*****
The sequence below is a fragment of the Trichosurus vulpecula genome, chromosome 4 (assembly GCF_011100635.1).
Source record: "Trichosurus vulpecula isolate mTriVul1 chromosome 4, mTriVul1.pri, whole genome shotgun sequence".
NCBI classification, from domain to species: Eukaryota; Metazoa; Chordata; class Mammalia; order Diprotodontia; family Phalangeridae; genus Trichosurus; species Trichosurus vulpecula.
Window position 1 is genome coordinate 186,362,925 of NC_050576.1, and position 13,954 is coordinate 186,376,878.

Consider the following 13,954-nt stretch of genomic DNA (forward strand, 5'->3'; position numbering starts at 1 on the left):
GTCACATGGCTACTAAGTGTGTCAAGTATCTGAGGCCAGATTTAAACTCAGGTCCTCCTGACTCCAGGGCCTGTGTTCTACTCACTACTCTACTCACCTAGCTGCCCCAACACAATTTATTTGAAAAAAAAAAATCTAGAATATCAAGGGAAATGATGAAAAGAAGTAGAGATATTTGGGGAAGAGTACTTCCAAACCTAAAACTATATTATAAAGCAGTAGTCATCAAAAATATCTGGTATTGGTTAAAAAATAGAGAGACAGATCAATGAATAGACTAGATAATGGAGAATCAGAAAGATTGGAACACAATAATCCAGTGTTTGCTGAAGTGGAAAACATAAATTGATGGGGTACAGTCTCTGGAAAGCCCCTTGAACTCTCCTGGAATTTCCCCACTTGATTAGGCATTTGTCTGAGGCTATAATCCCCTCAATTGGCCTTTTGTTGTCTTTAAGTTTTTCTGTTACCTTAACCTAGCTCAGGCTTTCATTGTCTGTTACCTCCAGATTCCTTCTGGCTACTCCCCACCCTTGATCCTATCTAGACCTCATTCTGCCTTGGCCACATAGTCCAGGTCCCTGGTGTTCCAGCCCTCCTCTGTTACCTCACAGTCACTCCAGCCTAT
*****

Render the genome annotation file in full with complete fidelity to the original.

The sequence below is a fragment of the Trichosurus vulpecula genome, chromosome 4 (assembly GCF_011100635.1).
Source record: "Trichosurus vulpecula isolate mTriVul1 chromosome 4, mTriVul1.pri, whole genome shotgun sequence".
NCBI classification, from domain to species: Eukaryota; Metazoa; Chordata; class Mammalia; order Diprotodontia; family Phalangeridae; genus Trichosurus; species Trichosurus vulpecula.
Window position 1 is genome coordinate 186,362,925 of NC_050576.1, and position 13,954 is coordinate 186,376,878.

Consider the following 13,954-nt stretch of genomic DNA (forward strand, 5'->3'; position numbering starts at 1 on the left):
GTCACATGGCTACTAAGTGTGTCAAGTATCTGAGGCCAGATTTAAACTCAGGTCCTCCTGACTCCAGGGCCTGTGTTCTACTCACTACTCTACTCACCTAGCTGCCCCAACACAATTTATTTGAAAAAAAAAAATCTAGAATATCAAGGGAAATGATGAAAAGAAGTAGAGATATTTGGGGAAGAGTACTTCCAAACCTAAAACTATATTATAAAGCAGTAGTCATCAAAAATATCTGGTATTGGTTAAAAAATAGAGAGACAGATCAATGAATAGACTAGATAATGGAGAATCAGAAAGATTGGAACACAATAATCCAGTGTTTGCTGAAGTGGAAAACATAAATTGATGGGGTACAGTCTCTGGAAAGCCCCTTGAACTCTCCTGGAATTTCCCCACTTGATTAGGCATTTGTCTGAGGCTATAATCCCCTCAATTGGCCTTTTGTTGTCTTTAAGTTTTTCTGTTACCTTAACCTAGCTCAGGCTTTCATTGTCTGTTACCTCCAGATTCCTTCTGGCTACTCCCCACCCTTGATCCTATCTAGACCTCATTCTGCCTTGGCCACATAGTCCAGGTCCCTGGTGTTCCAGCCCTCCTCTGTTACCTCACAGTCACTCCAGCCTAT